Go raibh maith agat for the help. I will think about it before I get it tattooed. It is much longer in Gaelic than English. How much different is the last translation from the one above it?

Top of pagePrevious messageNext messageBottom of page Link to this message

Larry (217.42.53.68 - 217.42.53.68)
Posted on Wednesday, October 29, 2003 - 09:58 pm:   Edit Post Print Post

A Bhrigid, a chara,

Both Seosamh and Maidhc are, in my opinion, correct in their choice of the word for motto - "mana". It's a masculine noun, so "the motto" = "an mana". Seosamh's choice of "ag dréim le ..." to convey a sense of seeking is more in line with the original text... Maidhc's choice of "ag lorg" (he got the 'ag' correct the first time) conveys, to me, more a sense of looking as you'd look out of a window, for example. The Irish for "battle cry" is "gáir chatha" and Seosamh's use of the phrase "Bua nó bás a ghaireann an mana" would, again in my opinion, be more appropriate than "scáirt" which can be translated as "summons" or "call".

I hope this doesn't come across as over-critical of Maidhc's attempts. He made a very worthy attempt at correcting the original version which contains errors or mistranslations as already pointed out by James.

Le meas,

Larry.

Top of pagePrevious messageNext messageBottom of page Link to this message

Maidhc Ó G. (67.235.185.243 - 67.235.185.243)
Posted on Thursday, October 30, 2003 - 10:47 am:   Edit Post Print Post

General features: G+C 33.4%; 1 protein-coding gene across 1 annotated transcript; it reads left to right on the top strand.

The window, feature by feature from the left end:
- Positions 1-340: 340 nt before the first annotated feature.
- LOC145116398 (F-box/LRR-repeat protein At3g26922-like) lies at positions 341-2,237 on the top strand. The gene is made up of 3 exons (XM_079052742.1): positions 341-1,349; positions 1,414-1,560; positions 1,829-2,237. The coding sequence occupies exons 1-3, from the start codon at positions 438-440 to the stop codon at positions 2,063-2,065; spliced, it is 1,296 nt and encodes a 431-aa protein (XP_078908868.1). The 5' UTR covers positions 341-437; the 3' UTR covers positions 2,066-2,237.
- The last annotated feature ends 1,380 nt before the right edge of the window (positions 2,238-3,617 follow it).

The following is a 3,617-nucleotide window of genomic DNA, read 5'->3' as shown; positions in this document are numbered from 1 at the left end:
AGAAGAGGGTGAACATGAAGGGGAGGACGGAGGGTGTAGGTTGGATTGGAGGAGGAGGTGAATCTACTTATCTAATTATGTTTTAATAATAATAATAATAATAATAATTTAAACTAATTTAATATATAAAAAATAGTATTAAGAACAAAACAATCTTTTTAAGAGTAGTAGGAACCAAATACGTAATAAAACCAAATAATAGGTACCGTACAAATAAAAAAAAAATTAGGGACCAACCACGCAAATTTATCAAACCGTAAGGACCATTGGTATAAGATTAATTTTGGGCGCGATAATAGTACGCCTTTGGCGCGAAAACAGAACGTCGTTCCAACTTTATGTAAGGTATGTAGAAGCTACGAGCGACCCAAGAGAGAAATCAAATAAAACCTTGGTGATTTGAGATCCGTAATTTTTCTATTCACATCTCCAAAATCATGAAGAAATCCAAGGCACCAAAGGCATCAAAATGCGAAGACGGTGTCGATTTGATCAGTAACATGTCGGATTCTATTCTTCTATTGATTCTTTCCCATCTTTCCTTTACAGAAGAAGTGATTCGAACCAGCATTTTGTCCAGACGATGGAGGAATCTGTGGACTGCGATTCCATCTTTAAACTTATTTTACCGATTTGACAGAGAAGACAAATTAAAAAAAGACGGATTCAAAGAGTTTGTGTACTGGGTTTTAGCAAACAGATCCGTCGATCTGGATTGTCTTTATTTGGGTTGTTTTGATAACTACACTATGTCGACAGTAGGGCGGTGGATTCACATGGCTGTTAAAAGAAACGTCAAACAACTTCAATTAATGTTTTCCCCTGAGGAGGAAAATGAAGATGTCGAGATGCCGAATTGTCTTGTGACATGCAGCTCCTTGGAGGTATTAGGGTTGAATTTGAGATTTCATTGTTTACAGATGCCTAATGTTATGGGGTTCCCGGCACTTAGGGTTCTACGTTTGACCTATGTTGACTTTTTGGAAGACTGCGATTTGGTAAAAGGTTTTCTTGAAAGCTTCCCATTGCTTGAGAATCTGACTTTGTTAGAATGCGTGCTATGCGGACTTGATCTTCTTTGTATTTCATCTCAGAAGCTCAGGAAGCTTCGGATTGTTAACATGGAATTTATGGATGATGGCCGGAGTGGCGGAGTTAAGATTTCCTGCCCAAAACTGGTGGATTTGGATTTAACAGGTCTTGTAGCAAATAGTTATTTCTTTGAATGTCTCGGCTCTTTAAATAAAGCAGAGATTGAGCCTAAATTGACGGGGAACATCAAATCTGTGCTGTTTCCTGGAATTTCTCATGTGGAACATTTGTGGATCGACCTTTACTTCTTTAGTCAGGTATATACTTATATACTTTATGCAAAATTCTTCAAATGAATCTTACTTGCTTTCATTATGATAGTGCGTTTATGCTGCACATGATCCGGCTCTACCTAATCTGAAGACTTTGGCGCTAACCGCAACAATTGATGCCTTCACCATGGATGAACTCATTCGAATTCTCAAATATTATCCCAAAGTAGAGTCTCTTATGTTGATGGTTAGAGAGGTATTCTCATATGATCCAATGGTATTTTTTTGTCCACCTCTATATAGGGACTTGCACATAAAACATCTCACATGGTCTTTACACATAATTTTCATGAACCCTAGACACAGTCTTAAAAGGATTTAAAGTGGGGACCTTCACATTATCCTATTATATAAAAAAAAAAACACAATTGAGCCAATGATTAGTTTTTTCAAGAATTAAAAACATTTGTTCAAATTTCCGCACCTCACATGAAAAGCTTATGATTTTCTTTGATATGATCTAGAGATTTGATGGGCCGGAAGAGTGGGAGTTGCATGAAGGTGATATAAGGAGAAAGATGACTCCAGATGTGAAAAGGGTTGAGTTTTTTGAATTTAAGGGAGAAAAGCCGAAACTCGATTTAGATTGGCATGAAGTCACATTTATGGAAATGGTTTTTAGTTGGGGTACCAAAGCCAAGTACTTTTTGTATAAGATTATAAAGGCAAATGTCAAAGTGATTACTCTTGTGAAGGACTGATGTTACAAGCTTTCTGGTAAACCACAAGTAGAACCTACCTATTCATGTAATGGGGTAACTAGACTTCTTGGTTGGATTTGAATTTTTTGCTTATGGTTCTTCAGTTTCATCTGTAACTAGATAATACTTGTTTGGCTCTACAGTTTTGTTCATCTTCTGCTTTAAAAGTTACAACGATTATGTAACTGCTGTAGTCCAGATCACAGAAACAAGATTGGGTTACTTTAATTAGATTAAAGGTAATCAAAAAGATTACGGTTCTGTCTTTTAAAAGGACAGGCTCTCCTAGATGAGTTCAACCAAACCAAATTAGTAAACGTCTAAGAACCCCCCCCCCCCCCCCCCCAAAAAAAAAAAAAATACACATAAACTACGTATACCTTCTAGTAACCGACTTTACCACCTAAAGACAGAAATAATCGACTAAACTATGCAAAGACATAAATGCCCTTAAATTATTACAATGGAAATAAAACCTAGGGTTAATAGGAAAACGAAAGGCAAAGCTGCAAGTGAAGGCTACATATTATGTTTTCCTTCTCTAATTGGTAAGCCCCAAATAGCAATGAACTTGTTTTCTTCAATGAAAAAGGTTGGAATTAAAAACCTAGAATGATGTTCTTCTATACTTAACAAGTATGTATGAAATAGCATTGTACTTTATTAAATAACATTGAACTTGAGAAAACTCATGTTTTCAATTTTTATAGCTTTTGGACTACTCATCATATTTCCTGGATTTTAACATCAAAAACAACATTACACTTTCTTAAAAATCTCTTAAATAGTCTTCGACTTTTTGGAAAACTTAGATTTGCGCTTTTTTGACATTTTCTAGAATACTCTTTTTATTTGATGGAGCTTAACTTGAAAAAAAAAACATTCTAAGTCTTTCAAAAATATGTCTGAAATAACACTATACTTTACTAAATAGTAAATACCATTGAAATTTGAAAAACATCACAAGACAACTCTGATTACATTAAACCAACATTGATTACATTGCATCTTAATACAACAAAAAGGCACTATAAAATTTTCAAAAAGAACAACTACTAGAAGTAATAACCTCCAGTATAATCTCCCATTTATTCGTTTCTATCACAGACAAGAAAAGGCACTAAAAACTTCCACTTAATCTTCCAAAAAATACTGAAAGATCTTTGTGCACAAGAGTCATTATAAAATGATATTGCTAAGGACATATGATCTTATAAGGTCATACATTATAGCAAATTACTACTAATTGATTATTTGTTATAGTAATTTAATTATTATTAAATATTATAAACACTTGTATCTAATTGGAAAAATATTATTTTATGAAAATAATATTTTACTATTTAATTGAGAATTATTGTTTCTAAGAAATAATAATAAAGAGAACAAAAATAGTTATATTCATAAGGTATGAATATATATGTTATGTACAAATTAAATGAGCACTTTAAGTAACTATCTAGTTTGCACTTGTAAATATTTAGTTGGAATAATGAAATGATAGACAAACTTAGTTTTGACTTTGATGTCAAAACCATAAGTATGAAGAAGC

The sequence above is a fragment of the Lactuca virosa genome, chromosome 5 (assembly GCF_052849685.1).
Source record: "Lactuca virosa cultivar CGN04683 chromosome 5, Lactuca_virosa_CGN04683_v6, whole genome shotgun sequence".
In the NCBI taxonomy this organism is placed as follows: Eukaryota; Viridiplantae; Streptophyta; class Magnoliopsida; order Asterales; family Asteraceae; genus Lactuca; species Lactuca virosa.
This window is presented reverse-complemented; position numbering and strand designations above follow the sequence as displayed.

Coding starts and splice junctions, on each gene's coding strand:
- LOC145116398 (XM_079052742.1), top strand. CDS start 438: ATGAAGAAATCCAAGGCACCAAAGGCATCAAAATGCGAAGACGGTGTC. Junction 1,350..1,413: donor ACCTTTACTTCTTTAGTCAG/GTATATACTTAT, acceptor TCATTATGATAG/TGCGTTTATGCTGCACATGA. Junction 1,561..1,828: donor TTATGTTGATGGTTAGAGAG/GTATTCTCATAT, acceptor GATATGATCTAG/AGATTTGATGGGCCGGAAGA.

No offence taken at all, a chara. Though, I'll stick to 'Ar lorg' in this one. My dictionary gives "ar lorg fianaise - looking for evidence" in its usage as a verb, and "ar do lorg - looking for you" when as a noun.
I do agree, however that James' choice of "ag dréim le seansnáithe"- literally, striving for ancient ties - probably works better in this case. I agree also with 'gáir' over scáirt now. I'd rather shout, laugh, or cheer my motto, than call or cry it - any day.
So, with only slight rearrangement, I take my last post and rewrite it as:

Dóigh lasair smaraide laistigh
Gáir an mana,"Bua nó bás!"
Anam teasaí d'Éirinn istigh
Ag dréim le seansnáithe gaelach.

And, now, looking at it - again. For better rhythm and rhyme, I'd put the verses in reverse order. Instead of 1234 - 4321.
Le ard mheas,
-Maidhc.

Top of pagePrevious messageNext messageBottom of page Link to this message

James (199.112.55.126 - 199.112.55.126)
Posted on Thursday, October 30, 2003 - 11:44 am:   Edit Post Print Post

That phrase was from Seosamh, not me. I wish I could take credit for it but alas, integrity prevent it!

I've actually been away from the books and the computer for a few days and was looking forward to tackling this. You've both done a great job. Very interesting to see how this thing has "morphed" from the original translation (or lack thereof) that Brigid posted.

Ain't this a great place!?!?!

Ard mheas,

James

Top of pagePrevious messageNext messageBottom of page Link to this message

Maidhc Ó G. (67.235.185.41 - 67.235.185.41)
Posted on Thursday, October 30, 2003 - 01:41 pm:   Edit Post Print Post

Oops. Tá tú ceart, a James. Bhí sé ó Seosamh.
Agus, Bíonn! Bíonn áit seo go maith mór agam!
Slán go foill,
-Maidhc.

Add Your Message Here
Posting is currently disabled in this topic. Contact your discussion moderator for more information.


©Daltaí na Gaeilge